In graduate school I found a female mentor, something I hadn’t had before within higher education. She was a relatively young professor and I was her first doctoral student. I was encouraged by her because of her availability, professionalism, and effectiveness, both as teacher and scholar. She is a Catholic and is in a stable marital relationship, something that was not very common among the other professors in that department. In sum, I respected her both personally and professionally. After I graduated, she forwarded a couple publishing opportunities my way and continues to reflect pride in my accomplishments. I must say though, that she had some reservations about my accepting a position at a Christian/teaching college. She was initially concerned about my ability to be productive as a scholar within this context. She has been very pleased with my productivity here and I am happy about that.
During this time I discovered my passion for youth ministry – but my sex within the church kept me from this pursuit. While it may be best that I didn’t end up a youth minister, realizing that I was limited because of my sex was deeply disconcerting and left me a bit confused as to where God was leading me. In fact, I recall thinking that God only called men to positions of ministry and so I resigned myself to that reality. It was a tremendous time of growth and realization and challenge – but also confusion as I was given messages that I should get my MRS degree while there (I married off 13 roommates), racism is socially acceptable, and my role as a woman is to be a good wife.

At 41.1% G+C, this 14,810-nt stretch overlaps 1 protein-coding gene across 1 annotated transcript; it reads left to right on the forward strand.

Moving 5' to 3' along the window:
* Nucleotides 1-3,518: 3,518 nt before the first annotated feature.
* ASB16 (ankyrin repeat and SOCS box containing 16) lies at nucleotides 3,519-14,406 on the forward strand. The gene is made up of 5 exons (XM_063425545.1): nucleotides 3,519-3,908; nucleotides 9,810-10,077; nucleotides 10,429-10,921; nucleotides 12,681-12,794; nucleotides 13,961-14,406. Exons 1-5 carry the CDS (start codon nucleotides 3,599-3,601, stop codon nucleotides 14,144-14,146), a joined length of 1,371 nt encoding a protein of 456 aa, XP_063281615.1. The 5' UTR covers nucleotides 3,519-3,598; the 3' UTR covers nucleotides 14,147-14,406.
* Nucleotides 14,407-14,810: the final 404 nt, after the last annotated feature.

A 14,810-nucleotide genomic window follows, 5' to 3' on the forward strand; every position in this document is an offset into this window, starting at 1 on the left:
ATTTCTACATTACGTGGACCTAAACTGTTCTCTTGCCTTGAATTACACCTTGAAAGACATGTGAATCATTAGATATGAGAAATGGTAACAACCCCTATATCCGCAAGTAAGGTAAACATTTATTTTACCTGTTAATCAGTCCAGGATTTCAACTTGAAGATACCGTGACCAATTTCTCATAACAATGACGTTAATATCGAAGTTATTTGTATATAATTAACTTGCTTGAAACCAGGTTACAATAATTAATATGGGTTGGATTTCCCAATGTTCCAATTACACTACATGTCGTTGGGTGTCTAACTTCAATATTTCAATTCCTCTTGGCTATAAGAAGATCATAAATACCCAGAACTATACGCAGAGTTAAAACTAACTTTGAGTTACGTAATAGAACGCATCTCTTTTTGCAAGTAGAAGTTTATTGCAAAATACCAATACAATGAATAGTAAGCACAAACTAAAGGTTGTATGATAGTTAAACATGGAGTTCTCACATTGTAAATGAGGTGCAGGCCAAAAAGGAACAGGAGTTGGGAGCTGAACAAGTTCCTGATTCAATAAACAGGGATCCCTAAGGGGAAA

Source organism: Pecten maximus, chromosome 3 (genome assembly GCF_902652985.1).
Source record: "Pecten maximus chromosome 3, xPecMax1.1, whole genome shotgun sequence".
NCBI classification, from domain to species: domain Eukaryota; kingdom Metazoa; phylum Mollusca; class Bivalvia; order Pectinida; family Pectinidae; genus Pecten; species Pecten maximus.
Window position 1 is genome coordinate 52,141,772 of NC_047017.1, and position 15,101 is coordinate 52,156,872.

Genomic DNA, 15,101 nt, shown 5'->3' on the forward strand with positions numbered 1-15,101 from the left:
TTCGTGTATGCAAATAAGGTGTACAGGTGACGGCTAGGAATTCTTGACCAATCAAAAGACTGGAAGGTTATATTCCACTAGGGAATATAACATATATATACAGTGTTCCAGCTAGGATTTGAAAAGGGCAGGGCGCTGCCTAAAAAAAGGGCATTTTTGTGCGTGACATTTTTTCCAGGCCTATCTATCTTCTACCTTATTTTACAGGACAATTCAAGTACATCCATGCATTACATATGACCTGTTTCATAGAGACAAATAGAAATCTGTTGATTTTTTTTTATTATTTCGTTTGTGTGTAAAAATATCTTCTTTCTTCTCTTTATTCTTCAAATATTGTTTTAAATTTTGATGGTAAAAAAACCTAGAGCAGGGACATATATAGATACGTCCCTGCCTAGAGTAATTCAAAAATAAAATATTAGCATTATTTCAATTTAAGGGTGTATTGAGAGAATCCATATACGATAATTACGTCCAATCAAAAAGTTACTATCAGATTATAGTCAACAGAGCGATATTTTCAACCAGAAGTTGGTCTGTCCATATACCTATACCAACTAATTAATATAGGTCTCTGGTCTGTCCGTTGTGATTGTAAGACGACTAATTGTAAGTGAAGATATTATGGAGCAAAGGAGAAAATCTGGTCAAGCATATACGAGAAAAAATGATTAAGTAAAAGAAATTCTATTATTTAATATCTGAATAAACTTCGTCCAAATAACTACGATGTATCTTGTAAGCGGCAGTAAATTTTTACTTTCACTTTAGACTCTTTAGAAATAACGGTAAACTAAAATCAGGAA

While I was in graduate school, my daughter was born. I continued to work on my dissertation while trying to be home with her as much as possible. Two and a half years later, I finished my degree and became pregnant with our son. When people asked me what I was going to do once I finished my doctoral work, I often replied,“Stay at home with my children and cross-stitch.” That was what godly women of my generation were expected to do. It is lonely, for example, in my church where I am one of a very few young working mothers. Certainly I am one of an ever fewer number of young moms there who has CHOSEN to work. So, I seek to balance my professional service with my service to my family and my neighbor. It is a balance that is taking all of the emotional energy I can muster.
Essay Results – Gender Differences
Within the male group, 70% of the essays mentioned a turning point, 57% identified a mentoring example, and 30% discussed barriers to vocational activity.
For the female group, 78% mentioned a turning point experience, 39% included a discussion of their mentor, and 61% wrote about some kind of barrier.
Men place greater emphasis than women on the role of their mentor, whereas women perceive barriers significantly more often than men in their vocational journey.
Female faculty members tend to have greater difficulty with the process of living out their vocation, whereas male faculty members are more often struggling with identifying which vocational goal to pursue at the outset.
Faculty report broad conceptions of vocation that include many life areas
Faculty report perceiving barriers to their vocational development, particularly personal and sociocultural barriers